News & Record, a local newspaper in Greensboro, NC, recently profiled Franklyn Lewis of Mr. Coppers Upholstery – a full-service home, auto and marine trim shop driven from its location by a landlord who suddenly decided to sell his property to University of North Carolina at Greensboro (UNCG).
While the story sounds sad, it actually turned out quite alright for Lewis. In fact, the way UNCG treated him could serve as a case study for how to conduct business ethically.
Author Dawn DeCwikiel-Kane explains:
Hoover, the co-manager of UNCG’s Elliott University Center gallery, never had spoken to Lewis.
But she tracked him down and made an offer: She would turn the gallery into Lewis’ showroom for a month to show his artistry to the UNCG community.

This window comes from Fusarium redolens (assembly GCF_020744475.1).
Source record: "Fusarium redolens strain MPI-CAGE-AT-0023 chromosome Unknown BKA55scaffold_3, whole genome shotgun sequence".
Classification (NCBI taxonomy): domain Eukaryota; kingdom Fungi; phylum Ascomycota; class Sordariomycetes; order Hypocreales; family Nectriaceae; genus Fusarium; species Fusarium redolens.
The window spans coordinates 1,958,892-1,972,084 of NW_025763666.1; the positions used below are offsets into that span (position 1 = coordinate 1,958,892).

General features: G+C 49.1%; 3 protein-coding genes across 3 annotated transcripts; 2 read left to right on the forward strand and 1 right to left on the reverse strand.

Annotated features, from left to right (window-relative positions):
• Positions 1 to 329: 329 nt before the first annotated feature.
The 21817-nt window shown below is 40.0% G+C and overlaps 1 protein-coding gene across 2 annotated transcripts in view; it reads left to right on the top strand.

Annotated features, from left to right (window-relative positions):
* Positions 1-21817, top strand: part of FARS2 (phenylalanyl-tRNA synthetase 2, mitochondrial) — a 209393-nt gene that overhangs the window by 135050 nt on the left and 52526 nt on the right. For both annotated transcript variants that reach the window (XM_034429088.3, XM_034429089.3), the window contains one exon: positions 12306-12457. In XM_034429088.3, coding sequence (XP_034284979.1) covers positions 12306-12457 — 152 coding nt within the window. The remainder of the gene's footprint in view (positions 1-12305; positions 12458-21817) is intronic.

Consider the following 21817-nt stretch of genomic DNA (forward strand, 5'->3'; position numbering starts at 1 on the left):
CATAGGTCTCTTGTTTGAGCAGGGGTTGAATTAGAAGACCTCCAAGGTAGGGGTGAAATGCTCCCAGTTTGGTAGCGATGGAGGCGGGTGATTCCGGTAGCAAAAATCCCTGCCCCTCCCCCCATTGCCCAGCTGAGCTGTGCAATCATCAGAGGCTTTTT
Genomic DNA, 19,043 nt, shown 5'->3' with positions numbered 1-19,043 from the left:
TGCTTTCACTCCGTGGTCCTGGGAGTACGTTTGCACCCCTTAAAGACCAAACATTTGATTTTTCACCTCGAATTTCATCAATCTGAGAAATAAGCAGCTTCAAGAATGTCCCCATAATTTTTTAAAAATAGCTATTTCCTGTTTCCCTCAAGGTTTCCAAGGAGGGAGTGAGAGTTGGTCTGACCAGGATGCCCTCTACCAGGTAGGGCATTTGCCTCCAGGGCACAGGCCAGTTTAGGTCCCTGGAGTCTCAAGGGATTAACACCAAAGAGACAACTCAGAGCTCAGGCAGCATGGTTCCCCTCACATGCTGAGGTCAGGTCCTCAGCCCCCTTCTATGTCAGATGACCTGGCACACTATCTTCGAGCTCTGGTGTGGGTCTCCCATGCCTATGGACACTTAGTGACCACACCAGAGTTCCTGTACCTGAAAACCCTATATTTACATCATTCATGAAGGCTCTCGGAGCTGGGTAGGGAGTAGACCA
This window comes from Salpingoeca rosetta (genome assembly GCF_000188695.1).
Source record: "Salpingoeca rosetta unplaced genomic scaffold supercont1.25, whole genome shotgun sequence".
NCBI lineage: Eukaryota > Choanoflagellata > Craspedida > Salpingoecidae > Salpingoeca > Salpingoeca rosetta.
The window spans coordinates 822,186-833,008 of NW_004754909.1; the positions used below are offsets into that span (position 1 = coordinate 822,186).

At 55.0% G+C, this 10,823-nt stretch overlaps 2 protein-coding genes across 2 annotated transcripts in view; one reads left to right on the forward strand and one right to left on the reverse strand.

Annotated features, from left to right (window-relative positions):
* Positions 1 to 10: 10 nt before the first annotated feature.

So through June 30, the gallery will display Lewis’ upholstery work.
Lewis smiles with delight as he stands in the gallery, surrounded by his upholstered chairs and a slideshow of photos of his work. […]
Although initially disappointed to lose that location, Lewis said he is pleased with the way UNCG has treated him. […]
Last fall, he learned that the property owner planned to sell to UNCG.
Lewis was dismayed. He had signed a five-year lease.
When UNCG project officials learned of the lease, “they said they would work with me and they would not put me out of the place unless we have an agreement that is amicable,” Lewis said.
They bought him out of the lease, he said, and allowed him to stay rent-free until he moved home in February.
Granted, Lewis still lost his location. But sometimes business is business. At least he was treated with respect and aided in his transition to a new location. If all businesses treated us little guys with such regard, the world would be a better place.
For Lewis’ full story, as well as how he went from a Trinidad street fighter to American trimmer, read “Displaced upholsterer gets exhibit at UNCG“.
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